Communication

Man Sued Over Negative Online Review Highlights SLAPP Concerns

A Florida dog owner was recently sued for a negative review posted online, highlighting concerns regarding Strategic Lawsuit Against Public Participation (SLAPP) lawsuits, CBS News reports. Defendant Tom Lloyd took his sick dog to DeLand Animal Hospital where he was told that the animal would need emergency surgery. Six hours later the hospital informed him that it was unable to locate a surgeon. Lloyd then took the dog to another veterinary clinic that told him it was too late for surgery and the dog would need to be euthanized. He subsequently posted the unfavorable online review in question, when the reviewed hospital and veterinarian sued him shortly thereafter for defamation, claiming his statements were "false" and "published maliciously and recklessly." This case was settled after Lloyd participated in an interview with CBS; however, similar suits have been recently filed in New York, Kansas and South Carolina. While some states, including Tennessee, have laws against SLAPP lawsuits, there are no federal laws barring the practice. Tennessee's law became effective July 1.

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DOJ Launches Transnational Elder Fraud Strike Force

The U.S. Department of Justice (DOJ) this month introduced a new initiative that will incorporate law enforcement efforts with other federal agencies to address fraud schemes that target the elderly. The Transnational Elder Fraud Strike Force will feature an amalgamation between the DOJ’s Consumer Protection Branch, U.S. Attorneys’ Offices for six federal districts, the FBI, the U.S. Postal Inspection Service and several other organizations. In addition to this partnership, each U.S. Attorney’s Office will have an Elder Justice Coordinator to assist with operations. FBI Director Christopher Wray said of the strike force: “We’re committed to keeping our elderly citizens safe, whether they’re being targeted door-to-door, over the phone, or online … Our new Transnational Elder Fraud Strike Force will give us additional resources and tools to identify and stop those who are targeting our senior communities.”

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Fox New's Wallace Chides DNC Decision to Exclude Network from Debate Coverage

Fox News reporter Chris Wallace criticized the recent decision by the DNC to ban the news station from airing its 2020 primary debates, calling the move “shortsighted,” The New York Times reports. The DNC decided to exclude Fox News from coverage following a New Yorker article which alleges an inappropriate relationship between the network and President Trump. “There are a lot of voters that a Democrat is going to need to get elected president who watch Fox News. People in the Rust Belt states, the rural areas that Hillary Clinton lost. They would have been able to see the Democratic candidates make their arguments about why they’re better able to represent their interests,” said Wallace regarding the boycott. Wallace also alluded to what he described as “a visceral antipathy to Fox News” by the left as motivation for the network’s exclusion.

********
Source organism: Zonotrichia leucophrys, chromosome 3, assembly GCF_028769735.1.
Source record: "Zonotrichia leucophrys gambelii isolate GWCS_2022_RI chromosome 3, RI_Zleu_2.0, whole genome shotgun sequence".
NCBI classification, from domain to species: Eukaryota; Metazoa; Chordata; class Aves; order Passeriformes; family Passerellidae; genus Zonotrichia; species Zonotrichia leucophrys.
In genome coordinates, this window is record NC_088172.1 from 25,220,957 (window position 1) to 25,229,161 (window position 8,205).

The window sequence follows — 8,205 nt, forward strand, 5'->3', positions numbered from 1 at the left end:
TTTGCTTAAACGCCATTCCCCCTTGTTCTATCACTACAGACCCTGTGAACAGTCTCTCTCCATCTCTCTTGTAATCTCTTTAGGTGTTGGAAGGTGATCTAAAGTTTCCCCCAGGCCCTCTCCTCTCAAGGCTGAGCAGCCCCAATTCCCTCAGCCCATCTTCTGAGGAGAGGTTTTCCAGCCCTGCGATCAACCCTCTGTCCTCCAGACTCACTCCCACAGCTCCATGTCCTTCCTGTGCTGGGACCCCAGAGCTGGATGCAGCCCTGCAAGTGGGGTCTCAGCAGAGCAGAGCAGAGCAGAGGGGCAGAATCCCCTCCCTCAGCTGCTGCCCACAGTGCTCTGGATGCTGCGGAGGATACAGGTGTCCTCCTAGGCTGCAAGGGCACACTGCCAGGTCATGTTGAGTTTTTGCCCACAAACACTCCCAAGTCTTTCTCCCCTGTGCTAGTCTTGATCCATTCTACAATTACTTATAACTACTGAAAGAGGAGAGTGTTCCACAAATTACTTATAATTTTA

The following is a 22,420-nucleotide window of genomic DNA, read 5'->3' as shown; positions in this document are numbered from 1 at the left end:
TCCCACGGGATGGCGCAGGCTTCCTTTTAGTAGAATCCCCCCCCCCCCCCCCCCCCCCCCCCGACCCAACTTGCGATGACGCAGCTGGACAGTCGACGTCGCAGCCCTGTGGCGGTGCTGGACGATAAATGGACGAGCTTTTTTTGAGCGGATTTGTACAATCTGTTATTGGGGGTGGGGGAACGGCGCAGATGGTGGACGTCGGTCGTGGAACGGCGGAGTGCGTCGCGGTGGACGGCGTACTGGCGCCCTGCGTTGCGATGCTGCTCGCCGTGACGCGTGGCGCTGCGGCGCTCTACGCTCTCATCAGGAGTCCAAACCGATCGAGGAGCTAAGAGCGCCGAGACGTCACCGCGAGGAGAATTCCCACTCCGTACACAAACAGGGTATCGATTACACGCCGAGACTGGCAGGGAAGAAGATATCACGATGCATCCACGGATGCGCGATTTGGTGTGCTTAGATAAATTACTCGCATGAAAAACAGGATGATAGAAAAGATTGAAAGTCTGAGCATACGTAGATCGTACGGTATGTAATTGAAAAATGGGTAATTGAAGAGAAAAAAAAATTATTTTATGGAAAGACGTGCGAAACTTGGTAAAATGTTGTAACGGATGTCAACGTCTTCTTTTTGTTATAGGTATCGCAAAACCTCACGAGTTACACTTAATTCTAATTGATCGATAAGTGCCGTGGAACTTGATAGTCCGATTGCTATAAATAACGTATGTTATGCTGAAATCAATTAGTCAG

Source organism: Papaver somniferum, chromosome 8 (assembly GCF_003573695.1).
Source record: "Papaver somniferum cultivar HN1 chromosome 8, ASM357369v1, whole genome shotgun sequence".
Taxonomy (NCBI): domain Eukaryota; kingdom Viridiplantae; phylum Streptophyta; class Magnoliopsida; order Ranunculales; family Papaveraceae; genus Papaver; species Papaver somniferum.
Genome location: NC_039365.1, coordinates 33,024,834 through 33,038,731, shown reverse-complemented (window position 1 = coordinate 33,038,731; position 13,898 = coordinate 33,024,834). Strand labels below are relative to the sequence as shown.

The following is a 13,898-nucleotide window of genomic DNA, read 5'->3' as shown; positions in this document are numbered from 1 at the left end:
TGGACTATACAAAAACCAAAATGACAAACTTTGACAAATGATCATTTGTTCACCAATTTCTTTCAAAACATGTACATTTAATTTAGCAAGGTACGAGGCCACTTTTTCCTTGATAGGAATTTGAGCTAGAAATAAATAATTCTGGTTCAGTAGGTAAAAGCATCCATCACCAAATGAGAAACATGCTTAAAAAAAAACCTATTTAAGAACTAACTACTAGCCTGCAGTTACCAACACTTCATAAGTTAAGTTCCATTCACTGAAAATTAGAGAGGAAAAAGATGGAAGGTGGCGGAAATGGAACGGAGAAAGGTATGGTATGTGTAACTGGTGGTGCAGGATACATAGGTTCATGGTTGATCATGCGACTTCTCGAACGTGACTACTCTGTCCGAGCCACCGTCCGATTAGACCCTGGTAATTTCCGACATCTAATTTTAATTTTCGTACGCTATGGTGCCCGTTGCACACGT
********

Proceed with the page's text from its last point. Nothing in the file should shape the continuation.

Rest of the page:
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This Month: Communication Law Section to Host First Annual Reporter's Workshop

The Tennessee Bar Association’s Communication Law Section, in cooperation with the Tennessee Association of Broadcasters, will hold the inaugural Reporters Workshop at the Tennessee Bar Center in Nashville on May 17-18. Twelve print, online, television and radio journalists will be selected to complete the training, which will focus on access to government information, defamation and privacy concerns in reporting and other timely, ripped from the headlines topics. Applications for the workshop are due by March 29. For additional information, contact TBA program coordinator Jennifer Vossler.

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GDPR Privacy Complaints Filed Against Google in the EU

Privacy complaints against Google have been filed in Ireland and Britain by Brendan Eich, known for being the creator of JavaScript, co-founding the web browser Mozilla and founding the private web browser Brave, Reuters reports.  The European General Data Protection Regulation (GDPR) is a new privacy law that had a two-year lead-in period to provide time for companies to comply. However, the complaint argues that Google and the advertising technology industry are not processing personal data in a way that properly secures it.  Noncompliance with the GDPR carries heavy fines for serious violations. This test case could trigger an article in the GDPR and spur an EU-wide investigation.

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Communication Law Forum 2018

 

The TBA Communication Law Section will host its annual forum at the Tennessee Bar Center on May 9. This insightful program will focus on timely topics beneficial to lawyers of all areas seeking to up their game by staying on top of trends involving both federal laws and regulations on a local level.

This year's pulled from the headlines presentations will focus on open government, lawsuits concerning speech, reporter's privilege and an award-winning investigative journalist discussing a 'fair and responsible press.' The program will also include recent updates in Tennessee public records cases, designed to keep you clued in on important developments affecting your practice. Here’s the key info:

  • When: Wednesday, May 9, registration begins at 8:30 a.m., CDT
  • Where: Tennessee Bar Center, 221 4th Ave N, Nashville, TN 37219
  • CLE Credits: 3 General

REGISTER NOW

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